Maritime Piracy On The Rise In Southeast Asia. Maritime piracy continues to be a major threat to global supply chains, though the pirates have moved to different oceans. The number of pirate attacks has declined sharply in waters off Somalia as countermeasures taken by Japan, China, South Korea and other countries have paid off. But piracy is becoming increasingly rampant in waters around Southeast Asia, where surveillance activities against them are lax. The region's countries will have to cooperate and take effective measures if this new wave of piracy is to be defeated. In a coordinated effort, the naval forces of Japan, China, India and South Korea are protecting merchant vessels in the Gulf of Aden. The four Asian countries' naval escort ships lead merchant vessels while watching for suspicious vessels. Shipping companies pay nothing for these escorts. But pirates appear to have found more bountiful seas. The number of piracy incidents in waters surrounding Indonesia surged 31% in 2013, to 106. These are now the world's most pirate-infested waters. Piracy also takes pace in waters off India, Bangladesh and Singapore. In late August, a Thai-registered tanker carrying oil products was attacked by a group of six armed pirates near Tioman Island, off the east coast of the Malay Peninsula. The pirates boarded the oil tanker from the stern, locked the crew in the engine room and transferred the oil products to two other tankers 10 nautical miles (about 18.5km) away. The pirates also destroyed the Thai-registered ship's nautical instruments and telecommunications equipment as well as robbed the crew members of their personal effects. They fled the following morning. Pirates operating in Southeast Asia are suspected to be selling their booty on the black market. "The number of hijacking cases, especially those targeting lubricant oil and fuel oil, are increasing," said Toshihiro Tanaka, head of the Japanese Shipowners' Association's maritime division.

China angered after FBI head says Chinese hacking costs billions.  China accused the United States on Thursday of faking facts, after the head of the FBI said that Chinese hacking likely cost the U.S. economy billions of dollars every year. Charges over hacking and internet spying have increased tension between the two countries. In May, the United States charged five Chinese military officers with hacking into U.S. companies, prompting China to suspend a Sino-U.S. working group on cyber issues. China has denied wrongdoing. Speaking on CBS' 60 Minutes program on Sunday, FBI Director James Comey said Chinese hackers were targeting big U.S. companies, and that some of them probably did not even know they had been hacked. Chinese Foreign Ministry spokesman Hong Lei, asked about Comey's remarks at a daily news briefing, said China banned hacking and "firmly strikes" against such criminal activity. "We express strong dissatisfaction with the United States' unjustified fabrication of facts in an attempt to smear China's name and demand that the U.S.-side cease this type of action," Hong said. "We also demand that the U.S. side cease its large-scale systematic internet attacks on other countries. The United States tries to divert attention by crying wolf. This won't succeed." Many in China view the United States as being hypocritical following revelations about its own extensive spying by former U.S. intelligence contractor Edward Snowden.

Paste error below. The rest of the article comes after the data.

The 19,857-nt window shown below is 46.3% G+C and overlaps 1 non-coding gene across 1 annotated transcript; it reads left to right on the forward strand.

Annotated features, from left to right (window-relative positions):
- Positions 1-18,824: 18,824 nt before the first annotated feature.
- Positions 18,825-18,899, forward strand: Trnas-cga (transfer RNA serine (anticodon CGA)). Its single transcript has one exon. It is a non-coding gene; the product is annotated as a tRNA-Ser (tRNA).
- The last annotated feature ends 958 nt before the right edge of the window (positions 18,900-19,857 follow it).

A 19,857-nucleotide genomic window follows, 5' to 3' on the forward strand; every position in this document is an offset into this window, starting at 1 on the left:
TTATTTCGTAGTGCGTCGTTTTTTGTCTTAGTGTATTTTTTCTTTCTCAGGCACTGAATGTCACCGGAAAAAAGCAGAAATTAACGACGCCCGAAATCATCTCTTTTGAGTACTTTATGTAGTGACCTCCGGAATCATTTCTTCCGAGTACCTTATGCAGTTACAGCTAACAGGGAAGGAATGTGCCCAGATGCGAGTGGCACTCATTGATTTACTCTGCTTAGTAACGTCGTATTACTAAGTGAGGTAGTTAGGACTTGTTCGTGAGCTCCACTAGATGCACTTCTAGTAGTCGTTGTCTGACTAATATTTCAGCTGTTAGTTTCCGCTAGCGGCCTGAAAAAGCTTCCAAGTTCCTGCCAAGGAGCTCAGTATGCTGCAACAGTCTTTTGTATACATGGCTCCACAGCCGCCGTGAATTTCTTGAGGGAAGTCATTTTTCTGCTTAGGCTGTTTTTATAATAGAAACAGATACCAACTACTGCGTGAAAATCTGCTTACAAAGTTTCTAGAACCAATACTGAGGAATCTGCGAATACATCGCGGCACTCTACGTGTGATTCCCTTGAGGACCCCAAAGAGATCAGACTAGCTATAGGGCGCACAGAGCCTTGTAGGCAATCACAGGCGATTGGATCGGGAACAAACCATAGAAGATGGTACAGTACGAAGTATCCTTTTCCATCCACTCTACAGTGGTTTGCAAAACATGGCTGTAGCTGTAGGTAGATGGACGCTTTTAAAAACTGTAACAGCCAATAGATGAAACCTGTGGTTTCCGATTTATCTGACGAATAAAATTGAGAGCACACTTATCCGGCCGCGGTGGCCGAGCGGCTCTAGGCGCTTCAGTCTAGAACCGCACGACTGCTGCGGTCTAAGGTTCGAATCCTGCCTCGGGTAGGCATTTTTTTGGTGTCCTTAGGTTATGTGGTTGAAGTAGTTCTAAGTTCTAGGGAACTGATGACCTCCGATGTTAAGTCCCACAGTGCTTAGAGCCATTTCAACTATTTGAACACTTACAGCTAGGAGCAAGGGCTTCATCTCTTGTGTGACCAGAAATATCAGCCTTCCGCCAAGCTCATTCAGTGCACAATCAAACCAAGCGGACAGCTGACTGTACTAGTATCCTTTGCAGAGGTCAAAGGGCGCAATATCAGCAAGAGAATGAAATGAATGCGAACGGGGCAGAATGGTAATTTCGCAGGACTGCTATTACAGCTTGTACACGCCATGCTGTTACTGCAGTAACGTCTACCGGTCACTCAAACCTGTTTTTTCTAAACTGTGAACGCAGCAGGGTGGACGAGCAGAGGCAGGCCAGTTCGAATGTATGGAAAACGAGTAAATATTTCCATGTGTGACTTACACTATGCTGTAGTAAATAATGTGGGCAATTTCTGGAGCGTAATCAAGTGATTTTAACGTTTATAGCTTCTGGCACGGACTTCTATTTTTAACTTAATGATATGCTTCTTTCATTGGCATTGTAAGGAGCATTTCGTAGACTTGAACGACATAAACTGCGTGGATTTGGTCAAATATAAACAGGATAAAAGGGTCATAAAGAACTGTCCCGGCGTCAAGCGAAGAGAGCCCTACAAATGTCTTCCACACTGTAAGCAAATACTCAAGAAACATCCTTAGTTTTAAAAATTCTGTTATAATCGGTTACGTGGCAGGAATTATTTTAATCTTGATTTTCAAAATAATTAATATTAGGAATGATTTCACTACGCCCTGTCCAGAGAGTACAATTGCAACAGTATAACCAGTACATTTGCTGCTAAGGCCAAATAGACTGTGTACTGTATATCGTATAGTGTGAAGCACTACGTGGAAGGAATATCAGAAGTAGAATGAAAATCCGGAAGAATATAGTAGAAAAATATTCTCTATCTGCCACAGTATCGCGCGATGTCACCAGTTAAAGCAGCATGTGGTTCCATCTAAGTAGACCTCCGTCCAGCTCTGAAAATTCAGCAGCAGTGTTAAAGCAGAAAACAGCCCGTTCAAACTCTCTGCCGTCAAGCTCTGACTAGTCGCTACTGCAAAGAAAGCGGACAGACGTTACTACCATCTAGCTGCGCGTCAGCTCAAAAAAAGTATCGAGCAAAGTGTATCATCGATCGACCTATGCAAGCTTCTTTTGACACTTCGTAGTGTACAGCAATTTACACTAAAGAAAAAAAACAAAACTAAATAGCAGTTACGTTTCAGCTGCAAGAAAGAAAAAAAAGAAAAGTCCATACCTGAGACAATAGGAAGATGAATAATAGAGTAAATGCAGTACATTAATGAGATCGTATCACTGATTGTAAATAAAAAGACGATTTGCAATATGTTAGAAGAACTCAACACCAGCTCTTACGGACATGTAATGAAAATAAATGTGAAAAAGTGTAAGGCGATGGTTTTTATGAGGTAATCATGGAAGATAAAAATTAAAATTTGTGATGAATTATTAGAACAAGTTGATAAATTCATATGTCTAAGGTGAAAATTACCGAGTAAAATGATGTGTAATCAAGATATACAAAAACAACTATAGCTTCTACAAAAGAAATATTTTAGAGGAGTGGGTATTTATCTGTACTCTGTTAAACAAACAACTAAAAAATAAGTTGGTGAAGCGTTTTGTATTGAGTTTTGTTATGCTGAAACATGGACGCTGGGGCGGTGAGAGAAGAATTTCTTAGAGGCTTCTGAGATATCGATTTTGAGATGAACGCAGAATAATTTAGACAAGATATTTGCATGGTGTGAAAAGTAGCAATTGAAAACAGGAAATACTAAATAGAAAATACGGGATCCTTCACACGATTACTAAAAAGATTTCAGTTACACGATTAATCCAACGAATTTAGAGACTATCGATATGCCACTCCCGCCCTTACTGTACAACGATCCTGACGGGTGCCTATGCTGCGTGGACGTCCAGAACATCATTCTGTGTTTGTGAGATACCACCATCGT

A Teachable Moment in Hong Kong. In spite of the lackluster international response to the protests in Hong Kong, there is still a lesson to be salvaged. “Japan strongly hopes that Hong Kong’s free and open system will be kept under the principle of ‘one nation, two systems.’ ” Thus read Tokyo’s only official comment on China’s largest pro-democracy demonstrations in a quarter century. Washington’s response was hardly more encouraging, noting only that it supported a “genuine choice” of candidates for the city’s controversial 2017 chief executive elections. As the student protests there enter a new and more uncertain phase, the reaction of other countries to Hong Kong’s yearning for freedom has been disappointingly muted. As some in the U.S. government might say, this has been a “teachable moment,” and the lesson—a sobering one—is that no serious opprobrium will likely be forthcoming. This will only embolden President Xi Jinping to crack down on any future calls for liberalization from inside his country. So far, of course, there has been no bloodshed at the Hong Kong protests, no deployment of Chinese tanks to crush innocent demonstrators. This is no Tiananmen Square. Yet it is worth remembering the world’s response to the massacre in 1989: much handwringing and criticism, with a return to business as usual just a few months later. The only slap on Beijing’s wrist was an arms embargo by America and some European nations, which did nothing to stop China from soon becoming the world’s second-largest military power. Back then, China was far less important an economic player than it is today, but the fear of destabilizing future trade relations was enough to stop democratic nations from offering more than token criticism. Today, with China now the world’s second-largest economy, those same nations have all but fallen silent. To many observers, this makes eminent sense: Countries are adopting a realpolitik stance of disinterest in “internal” affairs. Yet there is a difference between recognizing the limits of a foreign response and being acquiescent to China’s illicit behavior.